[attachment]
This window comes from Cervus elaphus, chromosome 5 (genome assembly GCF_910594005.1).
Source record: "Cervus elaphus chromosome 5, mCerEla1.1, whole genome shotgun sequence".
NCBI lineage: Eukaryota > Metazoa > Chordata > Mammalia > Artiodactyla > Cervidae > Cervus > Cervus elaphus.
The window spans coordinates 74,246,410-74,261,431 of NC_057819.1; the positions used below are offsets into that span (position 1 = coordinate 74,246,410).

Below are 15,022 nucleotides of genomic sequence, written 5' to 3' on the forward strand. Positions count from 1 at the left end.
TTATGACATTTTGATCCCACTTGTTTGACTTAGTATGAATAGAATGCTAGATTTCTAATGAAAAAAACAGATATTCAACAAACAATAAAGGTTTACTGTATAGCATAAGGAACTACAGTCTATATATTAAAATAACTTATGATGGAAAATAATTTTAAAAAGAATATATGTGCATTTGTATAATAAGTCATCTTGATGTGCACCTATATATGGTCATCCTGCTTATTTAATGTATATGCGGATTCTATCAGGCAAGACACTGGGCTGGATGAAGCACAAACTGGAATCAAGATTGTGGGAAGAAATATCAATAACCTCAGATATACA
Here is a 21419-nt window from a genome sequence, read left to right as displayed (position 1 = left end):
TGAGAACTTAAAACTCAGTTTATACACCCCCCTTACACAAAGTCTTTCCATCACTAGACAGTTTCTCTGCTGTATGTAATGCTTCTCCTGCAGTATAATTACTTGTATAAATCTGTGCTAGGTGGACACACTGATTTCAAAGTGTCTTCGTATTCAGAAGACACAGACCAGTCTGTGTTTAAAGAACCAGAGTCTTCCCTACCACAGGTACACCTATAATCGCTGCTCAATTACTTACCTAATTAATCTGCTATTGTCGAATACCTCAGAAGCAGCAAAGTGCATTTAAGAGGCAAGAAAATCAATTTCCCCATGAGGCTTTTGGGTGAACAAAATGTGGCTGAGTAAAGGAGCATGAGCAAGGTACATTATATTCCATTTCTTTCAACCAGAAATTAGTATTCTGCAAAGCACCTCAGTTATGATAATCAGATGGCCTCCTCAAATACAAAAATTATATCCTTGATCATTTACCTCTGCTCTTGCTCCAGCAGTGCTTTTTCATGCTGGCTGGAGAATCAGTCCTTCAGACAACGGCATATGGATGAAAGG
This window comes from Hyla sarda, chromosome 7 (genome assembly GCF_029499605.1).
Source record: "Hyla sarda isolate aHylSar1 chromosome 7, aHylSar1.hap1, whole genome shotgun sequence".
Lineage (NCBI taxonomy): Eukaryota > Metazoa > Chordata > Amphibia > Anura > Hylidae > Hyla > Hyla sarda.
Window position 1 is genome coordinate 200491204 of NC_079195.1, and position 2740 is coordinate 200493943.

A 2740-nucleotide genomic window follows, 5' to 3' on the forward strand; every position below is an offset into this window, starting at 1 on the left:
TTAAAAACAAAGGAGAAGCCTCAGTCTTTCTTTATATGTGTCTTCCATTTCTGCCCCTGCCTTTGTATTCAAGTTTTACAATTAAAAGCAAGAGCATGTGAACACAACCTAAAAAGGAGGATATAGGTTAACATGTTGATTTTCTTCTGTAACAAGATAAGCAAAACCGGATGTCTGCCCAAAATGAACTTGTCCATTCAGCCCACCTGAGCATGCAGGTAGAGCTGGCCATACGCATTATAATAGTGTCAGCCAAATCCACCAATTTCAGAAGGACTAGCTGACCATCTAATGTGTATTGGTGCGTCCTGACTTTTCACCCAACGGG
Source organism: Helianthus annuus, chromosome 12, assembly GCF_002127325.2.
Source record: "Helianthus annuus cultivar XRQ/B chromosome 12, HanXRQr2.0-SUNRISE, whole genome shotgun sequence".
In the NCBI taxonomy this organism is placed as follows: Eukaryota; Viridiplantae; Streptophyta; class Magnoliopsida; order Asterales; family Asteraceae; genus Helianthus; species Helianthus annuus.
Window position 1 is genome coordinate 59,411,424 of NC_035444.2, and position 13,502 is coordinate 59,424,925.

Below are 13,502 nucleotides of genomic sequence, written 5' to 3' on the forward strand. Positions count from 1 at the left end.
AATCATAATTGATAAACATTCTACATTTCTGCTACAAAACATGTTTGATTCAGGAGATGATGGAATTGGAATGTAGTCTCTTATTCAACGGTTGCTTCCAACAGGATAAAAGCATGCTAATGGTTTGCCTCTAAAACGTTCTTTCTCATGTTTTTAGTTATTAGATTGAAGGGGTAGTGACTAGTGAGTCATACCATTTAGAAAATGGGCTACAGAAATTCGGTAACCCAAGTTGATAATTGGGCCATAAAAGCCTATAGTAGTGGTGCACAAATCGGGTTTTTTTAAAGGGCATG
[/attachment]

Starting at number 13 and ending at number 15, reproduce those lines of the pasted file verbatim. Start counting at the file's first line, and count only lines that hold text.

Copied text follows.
A 2740-nucleotide genomic window follows, 5' to 3' on the forward strand; every position below is an offset into this window, starting at 1 on the left:
TTAAAAACAAAGGAGAAGCCTCAGTCTTTCTTTATATGTGTCTTCCATTTCTGCCCCTGCCTTTGTATTCAAGTTTTACAATTAAAAGCAAGAGCATGTGAACACAACCTAAAAAGGAGGATATAGGTTAACATGTTGATTTTCTTCTGTAACAAGATAAGCAAAACCGGATGTCTGCCCAAAATGAACTTGTCCATTCAGCCCACCTGAGCATGCAGGTAGAGCTGGCCATACGCATTATAATAGTGTCAGCCAAATCCACCAATTTCAGAAGGACTAGCTGACCATCTAATGTGTATTGGTGCGTCCTGACTTTTCACCCAACGGG
Source organism: Helianthus annuus, chromosome 12, assembly GCF_002127325.2.